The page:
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dumb

[duhm] /dʌm/
adjective, dumber, dumbest.
1.
lacking intelligence or good judgment; stupid; dull-witted.
2.
lacking the power of speech (offensive when applied to humans):
a dumb animal.
3.
temporarily unable to speak:
dumb with astonishment.
4.
refraining from any or much speech; silent.
5.
made, done, etc., without speech.
6.
lacking some usual property, characteristic, etc.
7.
performed in pantomime; mimed.
8.
Computers. pertaining to the inability to do processing locally:
A dumb terminal can input, output, and display data, but cannot process it.
Compare intelligent (def 4).
9.
Nautical.
  1. (of a barge) without means of propulsion.
  2. (of any craft) without means of propulsion, steering, or signaling.
Verb phrases
10.
dumb down, Informal. to make or become less intellectual, simpler, or less sophisticated:
to dumb down a textbook; American movies have dumbed down.
Origin
1000
before 1000; Old English; cognate with Old Norse dumbr, Gothic dumbs, Old Saxon dumb, Old High German tump, German dumm
Related forms
dumbly, adverb
dumbness, noun
quasi-dumb, adjective
quasi-dumbly, adverb
Usage note
Dumb in the sense “lacking the power of speech” is perceived as insulting when describing humans (but not animals), probably because dumb also means “stupid; dull-witted.” The noun dummy in the sense “person who lacks the power of speech” is also perceived as insulting, as are the terms deaf-and-dumb, deaf-mute, and mute. The adjective hearing-impaired is acceptable though not the term of choice, partly because it lacks directness. The preferred term is deaf, which makes no reference to an inability to speak or communicate; the capitalized Deaf signals membership in this community.
Dictionary.com Unabridged
Based on the Random House Dictionary, © Random House, Inc. 2014.
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British Dictionary definitions for dumb

dumb

/dʌm/
adjective
1.
lacking the power to speak, either because of defects in the vocal organs or because of hereditary deafness
2.
lacking the power of human speech: dumb animals
3.
temporarily lacking or bereft of the power to speak: struck dumb
4.
refraining from speech; uncommunicative
5.
producing no sound; silent: a dumb piano
6.
made, done, or performed without speech
7.
(informal)
  1. slow to understand; dim-witted
  2. foolish; stupid See also dumb down
8.
(of a projectile or bomb) not guided to its target
Derived Forms
dumbly, adverb
dumbness, noun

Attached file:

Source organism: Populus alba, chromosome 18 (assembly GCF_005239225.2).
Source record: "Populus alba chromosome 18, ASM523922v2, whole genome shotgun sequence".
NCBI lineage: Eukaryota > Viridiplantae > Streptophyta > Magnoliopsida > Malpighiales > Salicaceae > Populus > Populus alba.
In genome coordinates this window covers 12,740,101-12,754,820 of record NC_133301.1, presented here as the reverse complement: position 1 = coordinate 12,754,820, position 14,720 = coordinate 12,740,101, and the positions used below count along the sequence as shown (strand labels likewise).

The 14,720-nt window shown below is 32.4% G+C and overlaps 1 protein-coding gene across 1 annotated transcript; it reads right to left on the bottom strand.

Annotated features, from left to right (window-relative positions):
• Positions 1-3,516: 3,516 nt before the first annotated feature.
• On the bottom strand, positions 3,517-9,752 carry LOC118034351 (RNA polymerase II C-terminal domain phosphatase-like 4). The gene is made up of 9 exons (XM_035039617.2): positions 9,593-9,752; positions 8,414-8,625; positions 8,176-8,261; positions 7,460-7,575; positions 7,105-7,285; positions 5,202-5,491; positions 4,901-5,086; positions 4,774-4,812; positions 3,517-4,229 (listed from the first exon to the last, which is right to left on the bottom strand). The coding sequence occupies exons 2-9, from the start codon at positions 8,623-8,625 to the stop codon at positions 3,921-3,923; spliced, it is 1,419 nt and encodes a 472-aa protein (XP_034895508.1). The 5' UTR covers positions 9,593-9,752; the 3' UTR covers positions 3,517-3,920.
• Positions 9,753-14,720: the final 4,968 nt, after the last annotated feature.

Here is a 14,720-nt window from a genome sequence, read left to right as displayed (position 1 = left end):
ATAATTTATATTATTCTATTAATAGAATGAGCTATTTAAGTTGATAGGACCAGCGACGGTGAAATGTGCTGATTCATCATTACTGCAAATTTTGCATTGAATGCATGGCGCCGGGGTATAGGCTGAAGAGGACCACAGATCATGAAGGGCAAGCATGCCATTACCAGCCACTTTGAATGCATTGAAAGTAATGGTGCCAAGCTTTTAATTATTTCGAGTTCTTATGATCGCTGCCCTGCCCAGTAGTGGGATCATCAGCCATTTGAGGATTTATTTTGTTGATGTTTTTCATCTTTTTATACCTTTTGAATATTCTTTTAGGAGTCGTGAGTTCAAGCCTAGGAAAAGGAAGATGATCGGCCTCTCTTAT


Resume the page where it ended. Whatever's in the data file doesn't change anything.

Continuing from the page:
Word Origin
Old English; related to Old Norse dumbr, Gothic dumbs, Old High German tump
Collins English Dictionary - Complete & Unabridged 2012 Digital Edition
© William Collins Sons & Co. Ltd. 1979, 1986 © HarperCollins
Publishers 1998, 2000, 2003, 2005, 2006, 2007, 2009, 2012
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Word Origin and History for dumb
adj.

Old English dumb "silent, unable to speak," from PIE *dheubh- "confusion, stupefaction, dizziness," from root *dheu- (1) "dust, mist, vapor, smoke," and related notions of "defective perception or wits."

The Old English, Old Saxon (dumb), Gothic (dumbs), and Old Norse (dumbr) forms of the word meant only "mute, speechless;" in Old High German (thumb) it meant both this and "stupid," and in Modern German this latter became the only sense. Meaning "foolish, ignorant" was occasionally in Middle English, but modern use (1823) comes from influence of German dumm. Related: dumber; dumbest.

Applied to silent contrivances, hence dumbwaiter. As a verb, in late Old English, "to become mute;" c.1600, "to make mute." To dumb (something) down is from 1933.

Online Etymology Dictionary, © 2010 Douglas Harper
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Slang definitions & phrases for dumb

dumb

adjective

Stupid; mentally sluggish; dim: You think I'm pretty dumb, don't you? (1823+)

adj,adv

damn, darn (1787+)

[fr Pennsylvania German dumm]


The Dictionary of American Slang, Fourth Edition by Barbara Ann Kipfer, PhD. and Robert L. Chapman, Ph.D.
Copyright (C) 2007 by HarperCollins Publishers.
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dumb in the Bible

from natural infirmity (Ex. 4:11); not knowing what to say (Prov. 31:8); unwillingness to speak (Ps. 39:9; Lev. 10:3). Christ repeatedly restored the dumb (Matt. 9:32, 33; Luke 11:14; Matt. 12:22) to the use of speech.

Easton's 1897 Bible Dictionary
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